Source: Economic policies to reduce a balance of payments deficit. (2009). Retrieved from

B) Protection of Domestic Industries

Protectionism is an economic method that seeks to curb international trade between countries. National governments seek to impose tariffs and quotas in order to protect their domestic industries. A number of regulations are formulated in order to restrain the flow of imports into the country. The protection of domestic industries is harmful for the growth and development of national economies. It leads to high levels of inefficiency and ineffectiveness for domestic industries that have no incentive to develop innovative products and services (Ghironi & Melitz, 2005: Pg 865). It creates a bureaucratic form of management that is unwilling to introduce innovative management concepts and techniques. India is a major example where protectionism led to the dismal performance of the industrial sector. For decades the country pursued a policy of protectionism in order to stimulate industrial growth and expansion. The results were that the industrial sector witnessed stagnation, rigidity, and inflexibility that were harming the progress of the country. A free market system was created with the purpose of trade liberalization, privatization, and reduction of government barriers. The results have been spectacular as India has been the top ten growing economies for the past ten years with an annual growth rate of 8% (Anderson & Van Wincoop, 2004: Pg 694).

Protectionism limits the development of the export sector that can increase job opportunities for workers. It retards the ability of workers to acquire economic advancement and development. Another argument against protectionism is that the competitive edge of certain industries is halted because it leads to the development of monopolies. The organization does not have an incentive to develop creative products and services because the consumer market is forced to purchase from its outlets. The United States, European Union, and Japan have frequently imposed protectionist policies in order to safeguard their industries. An example is the United States that sought to impose subsidies for its agricultural products in order to combat the threat of banana products from the Caribbean islands. Protectionism prevents the free exchange of goods and products across international markets. This can curtail the economic freedom that is enjoyed in the global market (Anderson & Van Wincoop, 2004: Pg 695).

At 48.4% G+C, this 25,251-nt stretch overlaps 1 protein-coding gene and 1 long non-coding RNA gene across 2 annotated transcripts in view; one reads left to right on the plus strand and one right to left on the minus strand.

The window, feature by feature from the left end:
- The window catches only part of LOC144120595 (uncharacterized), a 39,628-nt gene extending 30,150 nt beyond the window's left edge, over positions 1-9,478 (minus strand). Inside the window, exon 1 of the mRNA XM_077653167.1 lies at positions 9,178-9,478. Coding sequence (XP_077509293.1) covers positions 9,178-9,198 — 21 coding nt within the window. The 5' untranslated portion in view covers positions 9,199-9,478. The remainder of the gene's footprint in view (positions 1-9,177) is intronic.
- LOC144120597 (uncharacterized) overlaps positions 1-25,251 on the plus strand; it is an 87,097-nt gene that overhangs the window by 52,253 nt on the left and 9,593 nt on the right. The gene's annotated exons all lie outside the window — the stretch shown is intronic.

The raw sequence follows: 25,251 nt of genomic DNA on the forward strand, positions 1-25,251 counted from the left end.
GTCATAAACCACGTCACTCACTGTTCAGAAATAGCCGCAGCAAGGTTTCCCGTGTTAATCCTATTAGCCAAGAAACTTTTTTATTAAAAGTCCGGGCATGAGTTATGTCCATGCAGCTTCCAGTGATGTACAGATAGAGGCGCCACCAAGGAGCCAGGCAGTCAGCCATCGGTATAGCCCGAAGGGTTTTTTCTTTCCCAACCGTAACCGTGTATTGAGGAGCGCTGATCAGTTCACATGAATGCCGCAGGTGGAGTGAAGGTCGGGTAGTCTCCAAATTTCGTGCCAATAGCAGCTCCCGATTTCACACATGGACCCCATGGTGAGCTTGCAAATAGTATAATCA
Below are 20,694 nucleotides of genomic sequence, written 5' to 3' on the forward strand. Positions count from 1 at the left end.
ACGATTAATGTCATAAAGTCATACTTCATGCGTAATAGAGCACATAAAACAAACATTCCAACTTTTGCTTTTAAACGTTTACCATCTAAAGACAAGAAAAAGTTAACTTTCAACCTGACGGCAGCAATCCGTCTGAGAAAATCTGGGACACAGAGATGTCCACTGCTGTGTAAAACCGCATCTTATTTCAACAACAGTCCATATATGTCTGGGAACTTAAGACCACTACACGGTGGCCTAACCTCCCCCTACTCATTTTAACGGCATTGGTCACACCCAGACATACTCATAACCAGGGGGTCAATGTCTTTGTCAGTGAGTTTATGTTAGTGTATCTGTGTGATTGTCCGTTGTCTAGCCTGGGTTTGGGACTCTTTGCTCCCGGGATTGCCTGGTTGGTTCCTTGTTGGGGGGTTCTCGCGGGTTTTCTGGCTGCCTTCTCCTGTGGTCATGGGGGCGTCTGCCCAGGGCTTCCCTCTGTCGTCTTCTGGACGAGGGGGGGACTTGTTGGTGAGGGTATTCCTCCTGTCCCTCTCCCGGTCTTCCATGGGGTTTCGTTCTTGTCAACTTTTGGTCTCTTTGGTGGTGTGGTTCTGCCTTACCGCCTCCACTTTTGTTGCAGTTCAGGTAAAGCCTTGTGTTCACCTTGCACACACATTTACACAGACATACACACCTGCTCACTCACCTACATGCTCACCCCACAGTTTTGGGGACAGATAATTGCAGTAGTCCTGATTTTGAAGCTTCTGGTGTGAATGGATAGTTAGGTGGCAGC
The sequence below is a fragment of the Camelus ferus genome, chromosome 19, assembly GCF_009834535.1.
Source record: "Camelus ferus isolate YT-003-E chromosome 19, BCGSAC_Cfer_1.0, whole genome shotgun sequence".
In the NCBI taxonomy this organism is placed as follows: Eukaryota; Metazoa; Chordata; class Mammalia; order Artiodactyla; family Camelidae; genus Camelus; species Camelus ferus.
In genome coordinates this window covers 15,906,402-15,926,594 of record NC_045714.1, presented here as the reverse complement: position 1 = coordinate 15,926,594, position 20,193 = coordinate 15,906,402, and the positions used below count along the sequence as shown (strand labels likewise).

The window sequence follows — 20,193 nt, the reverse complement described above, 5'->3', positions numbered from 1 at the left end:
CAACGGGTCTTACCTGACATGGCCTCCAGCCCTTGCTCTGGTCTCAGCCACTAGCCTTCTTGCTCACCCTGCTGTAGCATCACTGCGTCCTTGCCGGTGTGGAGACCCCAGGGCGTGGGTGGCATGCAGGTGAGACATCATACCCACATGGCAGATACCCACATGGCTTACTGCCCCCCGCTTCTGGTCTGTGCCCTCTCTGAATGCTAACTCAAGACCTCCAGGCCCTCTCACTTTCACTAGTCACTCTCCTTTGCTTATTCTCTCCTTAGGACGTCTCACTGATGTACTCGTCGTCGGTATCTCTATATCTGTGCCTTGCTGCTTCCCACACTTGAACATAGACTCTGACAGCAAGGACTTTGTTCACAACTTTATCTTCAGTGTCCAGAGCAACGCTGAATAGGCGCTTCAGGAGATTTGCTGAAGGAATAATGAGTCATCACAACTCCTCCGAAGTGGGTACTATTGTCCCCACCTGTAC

Protectionism should not be followed because it can lead to closed and isolated economies. It inhibits the economic development of society by creating numerous obstacles and barriers.


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Blinder, Alan S; William J Baumol and Colton L Gale (2001). . Microeconomics: Principles and Policy. Thomson South-Western


Johnson, Andy (2008). ‘Why the Supermarkets’ Big Brother Tactics Might Come Back to Haunt Them’, in ‘The Economist’, 15th May 2008


Haigh, Gideon, (2010). ‘Stupid Money’, Griffith Review 25, Queensland: Griffith University, , pp. 13–46.


Hardwick, Khan and Langmead (1990). An Introduction to Modern Economics – 3rd Ed. Oxford University Press


Heroin, F. and Melitz, M. J. (2005), “International Trade and Macroeconomic Dynamics with Heterogeneous

Firms”, Quarterly Journal of Economics, 120, 865–915


Anderson, J. and Van Wincoop, E. (2004), “Trade Costs”, Journal of Economic Literature, 42, 691–751